Bart Cummings described Taj Rossi as incredibly tough, and the best 3YO he raced. (Michael Jeffery/VRC Collection)

Late-maturing two-year-olds get their chance to shine in the Taj Rossi Series, recognising the Bart Cummings-trained champion who progressed from the Flemington winter as a two-year-old to take both the Cox Plate and the Victoria Derby that spring, as well as the races that are now the Cantala Stakes (Champions Mile) and the Coolmore Stud Stakes.

The series heats are spread across Victoria. Two Flemington heats at 1400m, with heats also run at Mornington, Swan Hill (VOBIS Gold Elvstroem Classic) and Bendigo. There is also a heat for fillies run at Sandown over 1300m.

Last year saw the Patrick Payne-trained galloper, Quang Tri, take the honours after winning her way into the final via the VOBIS Gold Elvstroem Classic at Swan Hill over 1300m.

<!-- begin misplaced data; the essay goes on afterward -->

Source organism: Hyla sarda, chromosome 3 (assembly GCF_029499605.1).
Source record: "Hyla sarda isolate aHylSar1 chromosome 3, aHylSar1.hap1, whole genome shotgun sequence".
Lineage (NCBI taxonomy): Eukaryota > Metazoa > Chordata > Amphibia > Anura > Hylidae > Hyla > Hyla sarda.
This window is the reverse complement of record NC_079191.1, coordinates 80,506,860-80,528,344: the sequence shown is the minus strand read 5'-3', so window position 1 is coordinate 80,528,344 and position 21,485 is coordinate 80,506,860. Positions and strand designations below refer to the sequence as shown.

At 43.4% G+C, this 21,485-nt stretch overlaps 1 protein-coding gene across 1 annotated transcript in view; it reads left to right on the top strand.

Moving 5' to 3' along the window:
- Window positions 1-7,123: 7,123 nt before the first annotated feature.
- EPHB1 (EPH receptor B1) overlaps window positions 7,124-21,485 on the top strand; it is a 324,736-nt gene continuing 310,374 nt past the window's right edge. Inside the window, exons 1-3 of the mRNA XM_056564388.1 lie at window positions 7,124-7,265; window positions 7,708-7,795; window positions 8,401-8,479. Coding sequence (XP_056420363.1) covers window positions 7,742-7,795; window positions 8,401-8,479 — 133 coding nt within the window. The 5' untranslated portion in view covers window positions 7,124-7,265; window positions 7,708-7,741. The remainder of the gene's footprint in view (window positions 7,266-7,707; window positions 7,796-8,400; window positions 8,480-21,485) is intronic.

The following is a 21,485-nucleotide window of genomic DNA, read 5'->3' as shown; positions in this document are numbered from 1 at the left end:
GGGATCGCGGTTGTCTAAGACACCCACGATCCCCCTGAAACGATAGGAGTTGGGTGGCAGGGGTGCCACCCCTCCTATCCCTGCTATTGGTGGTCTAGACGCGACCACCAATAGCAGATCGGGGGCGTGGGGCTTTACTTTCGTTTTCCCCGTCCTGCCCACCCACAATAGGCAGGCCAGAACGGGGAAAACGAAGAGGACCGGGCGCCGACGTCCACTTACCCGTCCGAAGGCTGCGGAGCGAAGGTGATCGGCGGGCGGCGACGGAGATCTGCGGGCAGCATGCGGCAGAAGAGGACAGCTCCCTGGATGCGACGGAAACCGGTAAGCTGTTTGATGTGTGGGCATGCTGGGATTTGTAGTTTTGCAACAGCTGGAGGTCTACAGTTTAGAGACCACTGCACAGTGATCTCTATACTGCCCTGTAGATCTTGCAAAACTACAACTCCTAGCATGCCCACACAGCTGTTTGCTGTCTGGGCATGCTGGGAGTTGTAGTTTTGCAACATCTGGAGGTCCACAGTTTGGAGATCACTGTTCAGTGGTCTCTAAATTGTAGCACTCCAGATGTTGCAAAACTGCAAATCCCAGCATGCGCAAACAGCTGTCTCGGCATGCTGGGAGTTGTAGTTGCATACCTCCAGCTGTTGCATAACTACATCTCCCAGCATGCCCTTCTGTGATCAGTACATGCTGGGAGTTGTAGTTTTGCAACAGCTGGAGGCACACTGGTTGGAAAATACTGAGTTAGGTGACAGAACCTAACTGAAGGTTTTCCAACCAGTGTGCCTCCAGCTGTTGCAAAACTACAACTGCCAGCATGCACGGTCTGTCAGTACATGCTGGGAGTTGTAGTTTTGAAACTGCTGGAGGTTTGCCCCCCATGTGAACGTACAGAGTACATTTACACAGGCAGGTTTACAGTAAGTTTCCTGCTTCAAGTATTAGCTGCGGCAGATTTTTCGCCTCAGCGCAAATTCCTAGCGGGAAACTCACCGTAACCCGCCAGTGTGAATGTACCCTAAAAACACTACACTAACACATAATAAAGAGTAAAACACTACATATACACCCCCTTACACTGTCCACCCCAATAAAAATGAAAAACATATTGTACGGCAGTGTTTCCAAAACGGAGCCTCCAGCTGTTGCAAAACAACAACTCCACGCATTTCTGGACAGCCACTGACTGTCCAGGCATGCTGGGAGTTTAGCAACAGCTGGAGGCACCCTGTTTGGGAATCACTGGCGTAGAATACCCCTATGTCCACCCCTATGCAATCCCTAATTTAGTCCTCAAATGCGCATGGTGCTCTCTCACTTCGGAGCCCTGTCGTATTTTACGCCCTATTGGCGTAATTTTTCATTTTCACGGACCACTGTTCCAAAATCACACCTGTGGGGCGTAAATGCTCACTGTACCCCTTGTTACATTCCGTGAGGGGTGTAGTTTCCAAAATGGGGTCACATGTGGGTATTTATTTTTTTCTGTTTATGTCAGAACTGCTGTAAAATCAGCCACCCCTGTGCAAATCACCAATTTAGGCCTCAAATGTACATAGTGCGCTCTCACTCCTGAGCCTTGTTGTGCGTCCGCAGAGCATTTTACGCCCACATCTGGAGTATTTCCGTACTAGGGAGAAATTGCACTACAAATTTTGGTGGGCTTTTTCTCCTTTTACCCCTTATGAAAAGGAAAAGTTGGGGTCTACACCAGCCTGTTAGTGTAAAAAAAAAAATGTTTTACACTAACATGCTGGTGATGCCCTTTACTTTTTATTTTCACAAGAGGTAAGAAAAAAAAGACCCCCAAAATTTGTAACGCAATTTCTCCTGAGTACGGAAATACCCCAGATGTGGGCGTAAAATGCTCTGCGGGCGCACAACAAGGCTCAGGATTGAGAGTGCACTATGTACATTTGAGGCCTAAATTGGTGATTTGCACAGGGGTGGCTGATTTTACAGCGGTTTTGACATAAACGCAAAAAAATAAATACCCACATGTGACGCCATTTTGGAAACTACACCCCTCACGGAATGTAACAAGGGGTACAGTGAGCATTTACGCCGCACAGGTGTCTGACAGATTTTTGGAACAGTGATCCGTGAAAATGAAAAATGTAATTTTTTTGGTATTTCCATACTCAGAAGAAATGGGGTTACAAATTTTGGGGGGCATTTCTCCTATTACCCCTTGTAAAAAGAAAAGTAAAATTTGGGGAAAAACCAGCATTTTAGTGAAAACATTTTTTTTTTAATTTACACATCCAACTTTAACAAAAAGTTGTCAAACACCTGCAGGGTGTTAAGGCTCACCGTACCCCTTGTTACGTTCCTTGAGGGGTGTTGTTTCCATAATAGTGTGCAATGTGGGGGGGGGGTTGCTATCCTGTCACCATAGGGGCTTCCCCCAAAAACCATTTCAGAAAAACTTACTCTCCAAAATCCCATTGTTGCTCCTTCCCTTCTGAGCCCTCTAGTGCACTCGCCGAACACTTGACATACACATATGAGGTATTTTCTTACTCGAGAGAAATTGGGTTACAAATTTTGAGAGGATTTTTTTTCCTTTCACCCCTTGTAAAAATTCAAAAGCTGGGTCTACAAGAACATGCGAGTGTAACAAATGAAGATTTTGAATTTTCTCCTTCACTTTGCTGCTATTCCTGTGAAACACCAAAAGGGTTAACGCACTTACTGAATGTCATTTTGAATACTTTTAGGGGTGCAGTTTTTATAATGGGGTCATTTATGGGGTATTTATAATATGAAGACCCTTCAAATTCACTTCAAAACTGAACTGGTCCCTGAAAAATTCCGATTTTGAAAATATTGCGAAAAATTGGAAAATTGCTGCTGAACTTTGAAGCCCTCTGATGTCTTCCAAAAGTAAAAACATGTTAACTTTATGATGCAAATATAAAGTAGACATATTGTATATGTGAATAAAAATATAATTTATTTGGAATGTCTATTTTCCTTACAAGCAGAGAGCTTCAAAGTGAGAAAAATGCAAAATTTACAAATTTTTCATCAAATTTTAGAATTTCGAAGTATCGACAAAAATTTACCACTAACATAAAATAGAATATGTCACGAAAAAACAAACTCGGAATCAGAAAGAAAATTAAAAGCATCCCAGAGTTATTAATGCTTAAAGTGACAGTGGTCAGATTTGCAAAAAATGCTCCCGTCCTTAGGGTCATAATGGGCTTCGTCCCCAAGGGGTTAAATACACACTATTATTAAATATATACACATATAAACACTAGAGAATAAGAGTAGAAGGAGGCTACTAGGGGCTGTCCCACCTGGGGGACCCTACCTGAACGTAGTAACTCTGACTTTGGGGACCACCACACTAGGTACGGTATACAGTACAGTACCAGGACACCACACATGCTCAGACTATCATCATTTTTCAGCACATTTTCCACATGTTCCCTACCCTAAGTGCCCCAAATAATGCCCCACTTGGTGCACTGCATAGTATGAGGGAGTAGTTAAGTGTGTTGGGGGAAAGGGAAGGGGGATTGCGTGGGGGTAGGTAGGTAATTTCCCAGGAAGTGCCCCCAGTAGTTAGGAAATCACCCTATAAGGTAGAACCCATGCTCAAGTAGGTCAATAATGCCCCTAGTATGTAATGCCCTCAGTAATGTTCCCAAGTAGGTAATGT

Their sprinting juveniles can contest the Next Generation Sprinter Series for two-year-olds, with the 1200m final the culmination of heats at 1000m, 1100m and 1200m split between Flemington, Sandown, Caulfield and Mornington.

Thron Bone was game in victory in the Final, striking the front at the 400m and fighting off a host of challengers. The three-year-old son of Thronum has since been sold to race in Hong Kong and will race under the name Invincible Sage and be trained by Melbourne Cup winning trainer David Hall.

Make sure to be at Flemington on July 1, with Flemington Finals Race Day set to unveil some of the new rising stars of the Australian turf.


The road to the Lexus Melbourne Cup continues on Saturday 13 May when The Listed Lexus Andrew Ramsden provides another opportunity to win a Golden Ticket into Australia's most famous thoroughbred race. Tickets selling fast, don't miss out!